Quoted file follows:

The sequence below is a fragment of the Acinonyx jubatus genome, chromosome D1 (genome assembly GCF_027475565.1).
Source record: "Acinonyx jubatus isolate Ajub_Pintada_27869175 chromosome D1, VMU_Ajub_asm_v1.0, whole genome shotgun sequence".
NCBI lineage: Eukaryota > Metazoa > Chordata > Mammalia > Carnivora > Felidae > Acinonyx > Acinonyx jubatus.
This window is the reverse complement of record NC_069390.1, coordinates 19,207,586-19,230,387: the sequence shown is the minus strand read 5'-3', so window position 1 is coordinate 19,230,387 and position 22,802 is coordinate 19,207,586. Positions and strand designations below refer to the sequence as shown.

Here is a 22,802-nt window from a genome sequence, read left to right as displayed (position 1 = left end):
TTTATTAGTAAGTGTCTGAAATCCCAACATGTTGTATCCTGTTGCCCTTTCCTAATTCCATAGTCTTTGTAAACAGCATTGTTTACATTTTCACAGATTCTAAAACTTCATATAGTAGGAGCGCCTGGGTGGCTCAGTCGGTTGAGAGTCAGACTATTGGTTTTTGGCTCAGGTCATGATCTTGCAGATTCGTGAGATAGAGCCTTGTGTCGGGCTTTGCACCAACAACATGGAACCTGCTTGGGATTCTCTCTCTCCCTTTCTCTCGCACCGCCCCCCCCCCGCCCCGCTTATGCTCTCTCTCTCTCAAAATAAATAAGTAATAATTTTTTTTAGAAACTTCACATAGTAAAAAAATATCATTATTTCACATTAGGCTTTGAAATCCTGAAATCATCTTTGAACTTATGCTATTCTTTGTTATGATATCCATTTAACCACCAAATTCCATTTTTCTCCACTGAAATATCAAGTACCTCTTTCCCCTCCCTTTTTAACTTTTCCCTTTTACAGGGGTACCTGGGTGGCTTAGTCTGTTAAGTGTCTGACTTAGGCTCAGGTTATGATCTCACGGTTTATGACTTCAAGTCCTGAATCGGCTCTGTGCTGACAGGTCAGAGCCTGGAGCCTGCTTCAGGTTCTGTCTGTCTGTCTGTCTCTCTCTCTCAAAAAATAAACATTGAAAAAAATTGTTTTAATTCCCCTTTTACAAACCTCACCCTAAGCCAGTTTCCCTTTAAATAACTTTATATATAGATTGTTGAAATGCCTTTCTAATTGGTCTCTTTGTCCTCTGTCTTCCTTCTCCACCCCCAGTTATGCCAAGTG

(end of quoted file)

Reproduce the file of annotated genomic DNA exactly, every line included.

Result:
The sequence below is a fragment of the Acinonyx jubatus genome, chromosome D1 (genome assembly GCF_027475565.1).
Source record: "Acinonyx jubatus isolate Ajub_Pintada_27869175 chromosome D1, VMU_Ajub_asm_v1.0, whole genome shotgun sequence".
NCBI lineage: Eukaryota > Metazoa > Chordata > Mammalia > Carnivora > Felidae > Acinonyx > Acinonyx jubatus.
This window is the reverse complement of record NC_069390.1, coordinates 19,207,586-19,230,387: the sequence shown is the minus strand read 5'-3', so window position 1 is coordinate 19,230,387 and position 22,802 is coordinate 19,207,586. Positions and strand designations below refer to the sequence as shown.

Here is a 22,802-nt window from a genome sequence, read left to right as displayed (position 1 = left end):
TTTATTAGTAAGTGTCTGAAATCCCAACATGTTGTATCCTGTTGCCCTTTCCTAATTCCATAGTCTTTGTAAACAGCATTGTTTACATTTTCACAGATTCTAAAACTTCATATAGTAGGAGCGCCTGGGTGGCTCAGTCGGTTGAGAGTCAGACTATTGGTTTTTGGCTCAGGTCATGATCTTGCAGATTCGTGAGATAGAGCCTTGTGTCGGGCTTTGCACCAACAACATGGAACCTGCTTGGGATTCTCTCTCTCCCTTTCTCTCGCACCGCCCCCCCCCCGCCCCGCTTATGCTCTCTCTCTCTCAAAATAAATAAGTAATAATTTTTTTTAGAAACTTCACATAGTAAAAAAATATCATTATTTCACATTAGGCTTTGAAATCCTGAAATCATCTTTGAACTTATGCTATTCTTTGTTATGATATCCATTTAACCACCAAATTCCATTTTTCTCCACTGAAATATCAAGTACCTCTTTCCCCTCCCTTTTTAACTTTTCCCTTTTACAGGGGTACCTGGGTGGCTTAGTCTGTTAAGTGTCTGACTTAGGCTCAGGTTATGATCTCACGGTTTATGACTTCAAGTCCTGAATCGGCTCTGTGCTGACAGGTCAGAGCCTGGAGCCTGCTTCAGGTTCTGTCTGTCTGTCTGTCTCTCTCTCTCAAAAAATAAACATTGAAAAAAATTGTTTTAATTCCCCTTTTACAAACCTCACCCTAAGCCAGTTTCCCTTTAAATAACTTTATATATAGATTGTTGAAATGCCTTTCTAATTGGTCTCTTTGTCCTCTGTCTTCCTTCTCCACCCCCAGTTATGCCAAGTG